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It was not until 1969 and the chance discovery by a team of Japanese glaciologists of nine meteorite fragments in Antarctica that the idea arose of first prospecting the deserts of ice and then those of heat. Because of its international status as a natural reserve, dedicated to peace and science, the Antarctic continent quickly became a favourite research area for scientists.
Because of the different political groups that lay claim to it and ongoing conflicts, the Sahara, would on the other hand, long be ignored before it became the research site for independent prospecting teams in the 1990s. The Sahara would soon reveal a potential equal to that of the polar glaciers.
Meteorites not only come from the asteroid belt, but from other planets and their satellites. Fragments of these celestial bodies land on earth each day after travelling many hundreds of millions of kilometres. It is estimated that from one to five meteorites drop into the Sahara each day. Plunging into the earth at 300 km/h, they generally terminate their journeys below ground and only re-emerge many decades or centuries later, as the result of erosion.
The Sahara’s highly arid climate is conducive to the preservation of such specimens, and lack of vegetation permits visual prospecting over larger areas. These two key factors make it easier to find meteorites.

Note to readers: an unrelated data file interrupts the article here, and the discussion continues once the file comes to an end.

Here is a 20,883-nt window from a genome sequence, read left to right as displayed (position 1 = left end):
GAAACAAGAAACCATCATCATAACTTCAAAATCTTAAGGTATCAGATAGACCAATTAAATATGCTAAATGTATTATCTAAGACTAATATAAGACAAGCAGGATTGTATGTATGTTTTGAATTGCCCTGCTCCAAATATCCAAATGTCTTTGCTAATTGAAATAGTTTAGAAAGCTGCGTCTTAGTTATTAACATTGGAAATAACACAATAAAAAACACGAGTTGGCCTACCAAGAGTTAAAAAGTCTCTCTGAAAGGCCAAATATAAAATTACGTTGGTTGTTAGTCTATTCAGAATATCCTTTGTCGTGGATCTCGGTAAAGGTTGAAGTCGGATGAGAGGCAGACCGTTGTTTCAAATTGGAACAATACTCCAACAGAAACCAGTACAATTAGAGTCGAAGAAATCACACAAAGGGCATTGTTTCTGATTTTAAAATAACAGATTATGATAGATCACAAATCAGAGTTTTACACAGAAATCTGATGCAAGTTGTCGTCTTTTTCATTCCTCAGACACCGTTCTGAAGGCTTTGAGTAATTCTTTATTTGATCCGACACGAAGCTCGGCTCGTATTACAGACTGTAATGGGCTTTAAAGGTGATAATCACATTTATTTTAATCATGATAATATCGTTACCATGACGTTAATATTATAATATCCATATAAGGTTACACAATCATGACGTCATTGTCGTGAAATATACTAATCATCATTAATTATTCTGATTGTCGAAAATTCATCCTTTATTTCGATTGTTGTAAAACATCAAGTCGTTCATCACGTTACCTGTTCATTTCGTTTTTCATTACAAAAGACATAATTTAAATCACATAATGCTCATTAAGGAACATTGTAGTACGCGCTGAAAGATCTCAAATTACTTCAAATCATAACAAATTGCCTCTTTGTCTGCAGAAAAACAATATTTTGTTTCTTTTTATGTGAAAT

In 1923, a biology professor and meteorite fan managed to trigger the interest of the scientific community. The rare extraterrestrial rocks that were discovered by chance at the time were used in repairing wells and wedging open barn doors.
Dr. Harvey H. Nininger travelled from town to town, alternately giving conferences in schools and prospecting the farmlands. After 35 years of research, he collected more than 700 meteorite specimens that can now be seen at the British Museum and at the University of Arizona. Author of numerous publications, articles and studies on meteorites, he helped found the Meteoritical Society, an international organization that now boasts 950 members from all nations. Nininger showed that it was possible to find meteorites as the result of a well-planned search.